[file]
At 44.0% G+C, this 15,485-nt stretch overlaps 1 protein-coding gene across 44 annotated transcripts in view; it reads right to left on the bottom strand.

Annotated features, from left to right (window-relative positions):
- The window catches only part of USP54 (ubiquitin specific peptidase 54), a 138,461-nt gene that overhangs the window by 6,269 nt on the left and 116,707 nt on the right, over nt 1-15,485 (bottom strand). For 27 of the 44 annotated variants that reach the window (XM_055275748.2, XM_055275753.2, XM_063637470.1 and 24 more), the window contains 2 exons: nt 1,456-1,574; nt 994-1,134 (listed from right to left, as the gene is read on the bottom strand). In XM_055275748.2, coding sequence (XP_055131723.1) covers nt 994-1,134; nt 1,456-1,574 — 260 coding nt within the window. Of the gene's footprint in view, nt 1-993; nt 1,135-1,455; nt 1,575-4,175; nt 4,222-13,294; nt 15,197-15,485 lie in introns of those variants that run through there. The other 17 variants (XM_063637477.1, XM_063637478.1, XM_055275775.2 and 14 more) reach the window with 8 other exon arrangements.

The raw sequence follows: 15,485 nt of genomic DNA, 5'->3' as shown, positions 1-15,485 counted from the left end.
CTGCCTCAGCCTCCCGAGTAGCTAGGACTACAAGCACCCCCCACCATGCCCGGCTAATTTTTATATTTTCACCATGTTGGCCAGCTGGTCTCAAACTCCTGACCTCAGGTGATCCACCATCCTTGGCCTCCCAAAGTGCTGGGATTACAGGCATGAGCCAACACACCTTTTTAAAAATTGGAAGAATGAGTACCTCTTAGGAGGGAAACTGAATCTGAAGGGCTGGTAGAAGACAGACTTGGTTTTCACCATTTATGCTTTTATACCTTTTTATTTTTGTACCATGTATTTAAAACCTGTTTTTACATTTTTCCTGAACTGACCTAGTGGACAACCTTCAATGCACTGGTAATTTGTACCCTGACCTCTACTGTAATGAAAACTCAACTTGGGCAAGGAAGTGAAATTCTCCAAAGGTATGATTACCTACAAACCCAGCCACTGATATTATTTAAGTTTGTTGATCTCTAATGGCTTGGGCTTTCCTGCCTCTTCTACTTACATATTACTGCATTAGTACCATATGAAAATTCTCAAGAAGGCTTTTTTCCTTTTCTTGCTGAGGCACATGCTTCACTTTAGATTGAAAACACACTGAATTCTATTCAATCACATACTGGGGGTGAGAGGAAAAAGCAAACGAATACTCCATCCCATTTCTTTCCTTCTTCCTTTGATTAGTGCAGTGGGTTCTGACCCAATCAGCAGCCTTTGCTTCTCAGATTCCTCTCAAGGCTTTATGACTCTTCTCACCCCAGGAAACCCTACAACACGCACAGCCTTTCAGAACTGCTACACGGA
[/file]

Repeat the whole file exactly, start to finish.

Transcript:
At 44.0% G+C, this 15,485-nt stretch overlaps 1 protein-coding gene across 44 annotated transcripts in view; it reads right to left on the bottom strand.

Annotated features, from left to right (window-relative positions):
- The window catches only part of USP54 (ubiquitin specific peptidase 54), a 138,461-nt gene that overhangs the window by 6,269 nt on the left and 116,707 nt on the right, over nt 1-15,485 (bottom strand). For 27 of the 44 annotated variants that reach the window (XM_055275748.2, XM_055275753.2, XM_063637470.1 and 24 more), the window contains 2 exons: nt 1,456-1,574; nt 994-1,134 (listed from right to left, as the gene is read on the bottom strand). In XM_055275748.2, coding sequence (XP_055131723.1) covers nt 994-1,134; nt 1,456-1,574 — 260 coding nt within the window. Of the gene's footprint in view, nt 1-993; nt 1,135-1,455; nt 1,575-4,175; nt 4,222-13,294; nt 15,197-15,485 lie in introns of those variants that run through there. The other 17 variants (XM_063637477.1, XM_063637478.1, XM_055275775.2 and 14 more) reach the window with 8 other exon arrangements.

The raw sequence follows: 15,485 nt of genomic DNA, 5'->3' as shown, positions 1-15,485 counted from the left end.
CTGCCTCAGCCTCCCGAGTAGCTAGGACTACAAGCACCCCCCACCATGCCCGGCTAATTTTTATATTTTCACCATGTTGGCCAGCTGGTCTCAAACTCCTGACCTCAGGTGATCCACCATCCTTGGCCTCCCAAAGTGCTGGGATTACAGGCATGAGCCAACACACCTTTTTAAAAATTGGAAGAATGAGTACCTCTTAGGAGGGAAACTGAATCTGAAGGGCTGGTAGAAGACAGACTTGGTTTTCACCATTTATGCTTTTATACCTTTTTATTTTTGTACCATGTATTTAAAACCTGTTTTTACATTTTTCCTGAACTGACCTAGTGGACAACCTTCAATGCACTGGTAATTTGTACCCTGACCTCTACTGTAATGAAAACTCAACTTGGGCAAGGAAGTGAAATTCTCCAAAGGTATGATTACCTACAAACCCAGCCACTGATATTATTTAAGTTTGTTGATCTCTAATGGCTTGGGCTTTCCTGCCTCTTCTACTTACATATTACTGCATTAGTACCATATGAAAATTCTCAAGAAGGCTTTTTTCCTTTTCTTGCTGAGGCACATGCTTCACTTTAGATTGAAAACACACTGAATTCTATTCAATCACATACTGGGGGTGAGAGGAAAAAGCAAACGAATACTCCATCCCATTTCTTTCCTTCTTCCTTTGATTAGTGCAGTGGGTTCTGACCCAATCAGCAGCCTTTGCTTCTCAGATTCCTCTCAAGGCTTTATGACTCTTCTCACCCCAGGAAACCCTACAACACGCACAGCCTTTCAGAACTGCTACACGGA